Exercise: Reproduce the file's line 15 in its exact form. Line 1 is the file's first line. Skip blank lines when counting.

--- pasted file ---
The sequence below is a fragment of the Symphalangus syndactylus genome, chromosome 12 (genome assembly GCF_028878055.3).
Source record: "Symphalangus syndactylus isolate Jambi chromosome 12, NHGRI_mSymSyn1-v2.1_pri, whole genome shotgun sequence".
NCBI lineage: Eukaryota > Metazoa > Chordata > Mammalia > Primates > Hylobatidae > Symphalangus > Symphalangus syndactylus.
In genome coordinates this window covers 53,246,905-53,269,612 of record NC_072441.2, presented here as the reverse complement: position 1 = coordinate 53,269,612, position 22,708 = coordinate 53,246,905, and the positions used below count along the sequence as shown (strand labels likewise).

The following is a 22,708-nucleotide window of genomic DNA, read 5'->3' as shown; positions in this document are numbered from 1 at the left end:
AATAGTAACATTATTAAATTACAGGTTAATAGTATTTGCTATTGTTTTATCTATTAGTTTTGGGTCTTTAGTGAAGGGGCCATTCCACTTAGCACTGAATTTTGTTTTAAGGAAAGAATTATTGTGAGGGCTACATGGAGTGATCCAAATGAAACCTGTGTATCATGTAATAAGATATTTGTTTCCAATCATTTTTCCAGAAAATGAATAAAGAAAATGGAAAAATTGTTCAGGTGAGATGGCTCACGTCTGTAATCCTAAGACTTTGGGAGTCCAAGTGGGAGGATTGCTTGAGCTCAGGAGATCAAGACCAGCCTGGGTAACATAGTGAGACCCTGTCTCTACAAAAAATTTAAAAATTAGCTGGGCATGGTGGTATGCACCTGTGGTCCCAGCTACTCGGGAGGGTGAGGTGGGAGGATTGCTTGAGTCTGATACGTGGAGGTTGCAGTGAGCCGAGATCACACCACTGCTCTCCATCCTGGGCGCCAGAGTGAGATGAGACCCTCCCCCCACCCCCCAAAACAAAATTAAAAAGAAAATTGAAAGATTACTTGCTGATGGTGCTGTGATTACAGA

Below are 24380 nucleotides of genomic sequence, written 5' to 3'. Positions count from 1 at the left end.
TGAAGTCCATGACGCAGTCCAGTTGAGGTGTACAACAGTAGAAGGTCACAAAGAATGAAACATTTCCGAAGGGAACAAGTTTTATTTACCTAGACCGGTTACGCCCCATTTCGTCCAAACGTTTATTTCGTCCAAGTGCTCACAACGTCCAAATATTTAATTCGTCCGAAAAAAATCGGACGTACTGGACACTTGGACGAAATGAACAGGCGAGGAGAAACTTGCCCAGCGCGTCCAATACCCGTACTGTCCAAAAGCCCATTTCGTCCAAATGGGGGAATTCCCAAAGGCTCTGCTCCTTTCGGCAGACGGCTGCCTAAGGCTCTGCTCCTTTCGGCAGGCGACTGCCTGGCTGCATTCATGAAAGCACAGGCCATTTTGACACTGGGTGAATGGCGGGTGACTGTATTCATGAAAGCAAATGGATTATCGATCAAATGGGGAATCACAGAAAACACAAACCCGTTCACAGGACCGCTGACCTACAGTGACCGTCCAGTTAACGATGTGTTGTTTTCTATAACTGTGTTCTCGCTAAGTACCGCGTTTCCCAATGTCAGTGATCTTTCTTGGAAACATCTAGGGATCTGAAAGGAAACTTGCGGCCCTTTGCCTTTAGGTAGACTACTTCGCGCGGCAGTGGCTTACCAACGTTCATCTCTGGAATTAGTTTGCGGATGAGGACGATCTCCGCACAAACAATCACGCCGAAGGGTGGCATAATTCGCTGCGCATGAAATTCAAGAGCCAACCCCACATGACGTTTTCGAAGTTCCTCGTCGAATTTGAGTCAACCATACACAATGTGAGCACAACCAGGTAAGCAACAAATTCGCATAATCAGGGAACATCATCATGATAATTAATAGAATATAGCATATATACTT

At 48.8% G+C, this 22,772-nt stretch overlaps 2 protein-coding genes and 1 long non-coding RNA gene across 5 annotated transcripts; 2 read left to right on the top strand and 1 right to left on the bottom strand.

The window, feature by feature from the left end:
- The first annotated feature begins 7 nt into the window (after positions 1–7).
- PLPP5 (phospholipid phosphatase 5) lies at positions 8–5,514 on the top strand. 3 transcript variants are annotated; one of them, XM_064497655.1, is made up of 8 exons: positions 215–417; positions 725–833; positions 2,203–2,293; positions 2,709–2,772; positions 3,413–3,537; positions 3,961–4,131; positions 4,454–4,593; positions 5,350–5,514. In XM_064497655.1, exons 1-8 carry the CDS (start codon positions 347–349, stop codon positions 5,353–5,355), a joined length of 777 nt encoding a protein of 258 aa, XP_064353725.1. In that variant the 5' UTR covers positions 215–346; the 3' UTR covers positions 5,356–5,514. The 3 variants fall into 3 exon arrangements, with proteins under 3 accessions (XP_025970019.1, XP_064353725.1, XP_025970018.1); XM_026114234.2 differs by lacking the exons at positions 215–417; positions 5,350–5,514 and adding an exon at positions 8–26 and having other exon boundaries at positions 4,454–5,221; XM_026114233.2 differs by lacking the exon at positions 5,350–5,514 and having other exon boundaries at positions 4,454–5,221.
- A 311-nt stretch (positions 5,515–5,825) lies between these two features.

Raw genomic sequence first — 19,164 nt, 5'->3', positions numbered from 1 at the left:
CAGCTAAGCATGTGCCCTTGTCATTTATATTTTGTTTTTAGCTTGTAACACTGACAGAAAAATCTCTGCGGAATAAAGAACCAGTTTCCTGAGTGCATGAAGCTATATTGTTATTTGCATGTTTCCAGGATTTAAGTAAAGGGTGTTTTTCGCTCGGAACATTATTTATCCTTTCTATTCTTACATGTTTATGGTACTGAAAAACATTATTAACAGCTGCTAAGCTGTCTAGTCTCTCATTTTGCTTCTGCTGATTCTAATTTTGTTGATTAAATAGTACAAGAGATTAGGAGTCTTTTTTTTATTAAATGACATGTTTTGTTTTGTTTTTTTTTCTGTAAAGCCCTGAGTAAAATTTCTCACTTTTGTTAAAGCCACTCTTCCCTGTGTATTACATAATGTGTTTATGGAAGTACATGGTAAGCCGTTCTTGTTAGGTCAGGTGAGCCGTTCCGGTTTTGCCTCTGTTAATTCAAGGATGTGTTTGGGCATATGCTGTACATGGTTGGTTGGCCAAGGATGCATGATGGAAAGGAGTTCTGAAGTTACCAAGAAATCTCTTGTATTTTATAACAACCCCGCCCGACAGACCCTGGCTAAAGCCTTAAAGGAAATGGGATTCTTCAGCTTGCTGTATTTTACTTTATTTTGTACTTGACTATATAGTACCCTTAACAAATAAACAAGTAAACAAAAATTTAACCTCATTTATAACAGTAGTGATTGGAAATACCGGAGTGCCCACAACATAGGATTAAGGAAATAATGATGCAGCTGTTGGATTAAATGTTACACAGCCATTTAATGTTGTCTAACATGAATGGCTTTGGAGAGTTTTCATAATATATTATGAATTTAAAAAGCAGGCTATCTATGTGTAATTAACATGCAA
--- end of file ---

CAGCTAAGCATGTGCCCTTGTCATTTATATTTTGTTTTTAGCTTGTAACACTGACAGAAAAATCTCTGCGGAATAAAGAACCAGTTTCCTGAGTGCATGAAGCTATATTGTTATTTGCATGTTTCCAGGATTTAAGTAAAGGGTGTTTTTCGCTCGGAACATTATTTATCCTTTCTATTCTTACATGTTTATGGTACTGAAAAACATTATTAACAGCTGCTAAGCTGTCTAGTCTCTCATTTTGCTTCTGCTGATTCTAATTTTGTTGATTAAATAGTACAAGAGATTAGGAGTCTTTTTTTTATTAAATGACATGTTTTGTTTTGTTTTTTTTTCTGTAAAGCCCTGAGTAAAATTTCTCACTTTTGTTAAAGCCACTCTTCCCTGTGTATTACATAATGTGTTTATGGAAGTACATGGTAAGCCGTTCTTGTTAGGTCAGGTGAGCCGTTCCGGTTTTGCCTCTGTTAATTCAAGGATGTGTTTGGGCATATGCTGTACATGGTTGGTTGGCCAAGGATGCATGATGGAAAGGAGTTCTGAAGTTACCAAGAAATCTCTTGTATTTTATAACAACCCCGCCCGACAGACCCTGGCTAAAGCCTTAAAGGAAATGGGATTCTTCAGCTTGCTGTATTTTACTTTATTTTGTACTTGACTATATAGTACCCTTAACAAATAAACAAGTAAACAAAAATTTAACCTCATTTATAACAGTAGTGATTGGAAATACCGGAGTGCCCACAACATAGGATTAAGGAAATAATGATGCAGCTGTTGGATTAAATGTTACACAGCCATTTAATGTTGTCTAACATGAATGGCTTTGGAGAGTTTTCATAATATATTATGAATTTAAAAAGCAGGCTATCTATGTGTAATTAACATGCAA